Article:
This is the deep red, sweet-tart drink served in Mexican restaurants. I love it so much that I buy a bunch of jamaica blossoms at a time, so I can make it all summer. It’s about as hard to make as a pot of tea.

2 ounces dried jamaica blossoms, aka hibiscus blossoms*
6 cups water
1 1/4 cup sugar

In a saucepan, combine jamaica, water, and sugar and bring to a boil. Lower heat and boil for 2 minutes. Transfer to a glass bowl or pitcher and let cool. Refrigerate overnight. Strain out the blossoms. Taste it, and dilute with a little filtered water if it’s too strong. Serve with ice.

*You can buy Jamaica flowers at Mexican and International markets, and at regular supermarkets in areas with a large Mexican population. They come prepackaged in 2 ounce bags, and are usually near the dried pasilla and ancho chiles, and all those little bags of spices.

Persian Rhubarb drink

This one is made from a syrup, or sherbet in Persian. And now’s  the time, since rhubarb is in season. You can also pick lots of rhubarb, chop it, and freeze for a later date. The frozen rhubarb gets a little mushy, so it’s not ideal for pie or crisp, but great for something like this drink.

1 1/2 pounds rhubarb, trimmed and chopped in 1/2 inch pieces
1/2 cup water
2 1/4 cups sugar
1 cup fresh lime juice
fresh mint sprigs

In a stainless steel saucepan, bring the rhubarb and water to a boil, cover, lower heat and simmer for about 1/2 hour. Strain, discard the fiber, and return to the pan, with the sugar and lime juice. Simmer on low heat, stirring until sugar is dissolved. Simmer another 1/2 hour, until it looks syrupy. Strain into a glass bowl and cool.

To make the drink, combine about 1 cup syrup with 4 cups ice water, stir, and taste. If it’s too strong, add more water, and add more syrup if you like it stronger. Pour over into ice-filled cups and add a sprig of mint.

Mango Lassi

Who hasn’t gone to an Indian Restaurant and ordered the mango lassi? If you haven’t, something is wrong with you.

1 cup chopped fresh mango, or 1 cup canned mango puree*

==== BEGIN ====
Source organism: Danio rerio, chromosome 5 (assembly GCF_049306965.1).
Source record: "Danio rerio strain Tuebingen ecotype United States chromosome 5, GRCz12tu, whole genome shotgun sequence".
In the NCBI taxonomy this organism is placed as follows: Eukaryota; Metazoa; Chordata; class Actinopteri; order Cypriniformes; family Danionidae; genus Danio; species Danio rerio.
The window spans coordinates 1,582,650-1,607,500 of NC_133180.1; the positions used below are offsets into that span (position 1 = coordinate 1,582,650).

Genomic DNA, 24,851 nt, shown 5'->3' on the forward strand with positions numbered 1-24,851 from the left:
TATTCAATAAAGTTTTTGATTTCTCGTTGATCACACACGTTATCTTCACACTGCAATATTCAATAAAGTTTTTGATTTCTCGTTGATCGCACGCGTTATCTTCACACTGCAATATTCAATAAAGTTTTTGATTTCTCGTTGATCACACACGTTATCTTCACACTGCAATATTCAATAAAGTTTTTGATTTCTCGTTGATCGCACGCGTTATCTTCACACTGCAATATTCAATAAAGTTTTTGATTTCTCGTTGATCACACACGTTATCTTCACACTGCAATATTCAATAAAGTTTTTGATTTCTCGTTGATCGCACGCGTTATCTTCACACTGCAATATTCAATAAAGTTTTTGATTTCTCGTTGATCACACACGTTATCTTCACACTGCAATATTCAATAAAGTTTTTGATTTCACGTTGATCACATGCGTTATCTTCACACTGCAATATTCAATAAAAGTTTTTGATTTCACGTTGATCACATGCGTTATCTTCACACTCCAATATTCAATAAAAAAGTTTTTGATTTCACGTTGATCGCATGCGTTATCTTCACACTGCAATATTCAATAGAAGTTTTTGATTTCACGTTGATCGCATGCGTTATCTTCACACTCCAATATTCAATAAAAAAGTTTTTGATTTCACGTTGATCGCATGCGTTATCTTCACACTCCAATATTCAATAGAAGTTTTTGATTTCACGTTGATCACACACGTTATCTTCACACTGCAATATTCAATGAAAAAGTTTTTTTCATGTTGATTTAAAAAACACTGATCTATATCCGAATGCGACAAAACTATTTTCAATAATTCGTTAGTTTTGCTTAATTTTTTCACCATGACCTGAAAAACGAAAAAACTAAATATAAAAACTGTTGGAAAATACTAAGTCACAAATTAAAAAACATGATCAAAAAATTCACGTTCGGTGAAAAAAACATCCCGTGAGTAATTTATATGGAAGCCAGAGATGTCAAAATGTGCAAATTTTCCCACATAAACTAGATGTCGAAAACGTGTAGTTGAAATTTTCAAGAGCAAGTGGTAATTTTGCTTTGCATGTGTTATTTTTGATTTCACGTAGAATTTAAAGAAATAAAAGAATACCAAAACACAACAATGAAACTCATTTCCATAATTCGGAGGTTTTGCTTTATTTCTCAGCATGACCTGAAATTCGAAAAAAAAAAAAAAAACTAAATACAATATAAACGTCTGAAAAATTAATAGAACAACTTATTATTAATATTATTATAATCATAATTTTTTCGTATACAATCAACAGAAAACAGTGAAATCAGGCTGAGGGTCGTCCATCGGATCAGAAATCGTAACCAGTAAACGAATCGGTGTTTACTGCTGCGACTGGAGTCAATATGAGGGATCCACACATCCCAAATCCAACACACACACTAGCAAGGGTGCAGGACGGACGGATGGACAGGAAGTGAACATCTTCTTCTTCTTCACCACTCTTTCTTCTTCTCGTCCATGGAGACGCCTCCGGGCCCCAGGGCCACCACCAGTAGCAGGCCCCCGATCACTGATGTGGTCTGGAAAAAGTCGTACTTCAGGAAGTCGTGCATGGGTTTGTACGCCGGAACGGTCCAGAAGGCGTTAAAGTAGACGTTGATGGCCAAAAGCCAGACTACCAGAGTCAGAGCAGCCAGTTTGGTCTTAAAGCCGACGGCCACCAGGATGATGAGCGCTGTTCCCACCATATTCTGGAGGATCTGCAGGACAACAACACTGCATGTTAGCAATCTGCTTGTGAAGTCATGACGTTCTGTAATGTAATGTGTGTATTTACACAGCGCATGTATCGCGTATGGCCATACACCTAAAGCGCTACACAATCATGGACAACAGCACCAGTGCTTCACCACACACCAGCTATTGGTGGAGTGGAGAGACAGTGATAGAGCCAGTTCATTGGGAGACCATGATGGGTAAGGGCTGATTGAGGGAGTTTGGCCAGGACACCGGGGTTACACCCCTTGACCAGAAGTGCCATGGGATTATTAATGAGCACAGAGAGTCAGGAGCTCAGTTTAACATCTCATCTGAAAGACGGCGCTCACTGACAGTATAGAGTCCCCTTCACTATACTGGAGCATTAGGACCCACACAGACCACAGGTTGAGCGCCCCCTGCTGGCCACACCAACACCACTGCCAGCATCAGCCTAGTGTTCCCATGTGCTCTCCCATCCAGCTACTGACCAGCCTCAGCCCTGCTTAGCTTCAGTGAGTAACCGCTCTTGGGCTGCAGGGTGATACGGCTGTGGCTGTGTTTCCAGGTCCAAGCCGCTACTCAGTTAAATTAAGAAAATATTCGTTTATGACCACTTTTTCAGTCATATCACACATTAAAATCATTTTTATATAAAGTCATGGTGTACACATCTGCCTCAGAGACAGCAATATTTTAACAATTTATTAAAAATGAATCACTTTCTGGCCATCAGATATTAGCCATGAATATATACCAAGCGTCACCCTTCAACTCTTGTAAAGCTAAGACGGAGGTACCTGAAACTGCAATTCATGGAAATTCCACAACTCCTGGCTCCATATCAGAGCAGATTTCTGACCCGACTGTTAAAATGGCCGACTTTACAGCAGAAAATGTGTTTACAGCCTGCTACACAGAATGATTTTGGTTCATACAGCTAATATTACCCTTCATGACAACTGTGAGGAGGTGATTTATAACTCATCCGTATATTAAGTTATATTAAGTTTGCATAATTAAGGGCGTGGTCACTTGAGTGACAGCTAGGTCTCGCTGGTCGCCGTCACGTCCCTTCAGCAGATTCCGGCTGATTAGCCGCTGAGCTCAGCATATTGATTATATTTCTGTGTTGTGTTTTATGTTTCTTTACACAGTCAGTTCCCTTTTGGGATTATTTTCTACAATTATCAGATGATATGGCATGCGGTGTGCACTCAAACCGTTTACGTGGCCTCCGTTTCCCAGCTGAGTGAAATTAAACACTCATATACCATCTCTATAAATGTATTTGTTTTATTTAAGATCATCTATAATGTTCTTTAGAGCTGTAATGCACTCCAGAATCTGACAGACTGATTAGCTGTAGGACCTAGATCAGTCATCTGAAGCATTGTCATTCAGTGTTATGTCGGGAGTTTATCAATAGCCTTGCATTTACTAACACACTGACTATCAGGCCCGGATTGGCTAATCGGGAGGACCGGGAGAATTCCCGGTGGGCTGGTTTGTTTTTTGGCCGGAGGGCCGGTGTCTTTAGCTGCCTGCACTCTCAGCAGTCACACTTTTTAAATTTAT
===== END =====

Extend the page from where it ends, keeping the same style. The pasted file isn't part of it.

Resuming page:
1 cup plain yogurt (be sure it is made with no gelatin)**
1 cup milk
sugar
1/8-1/4 teaspoons ground cardamom
ice cubes

In a blender, combine all ingredients except ice, starting with just a Tablespoon or so of sugar. Depending on the variety of mango you use, it will need different amounts of sugar. Yellow Manila mangoes are less fibrous and sweeter that the green and red fatter mangoes at the supermarket. I’ve seen similar yellow ones labelled Champagne. If you want a thicker lassi, add more yogurt. For thinner, more milk. When the flavor and consistency are good, throw in a bunch of ice cubes and blend until frothy.

*Mango puree can be found at Indian and International markets. It is always sweetened. It is pretty runny, so you may need less milk.

**If you use low-fat or fat free yogurt, you will probably need more sugar to offset the tartness of the yogurt.

Calvin went shopping with me a couple months or so ago, and at the health food store, spied the goat cheese in it’s tiny, round package. He asked what it was, and proceeded to beg for some the rest of the shopping trip. I felt sure in my heart that he would not like goat cheese, and I didn’t really have any good ideas of how to use it if no-one in the family liked it. I have had a dessert of goat cheese, toasted walnuts, and honey, but I don’t really make dessert that often, so it seemed like too much of a burden to buy the dang cheese.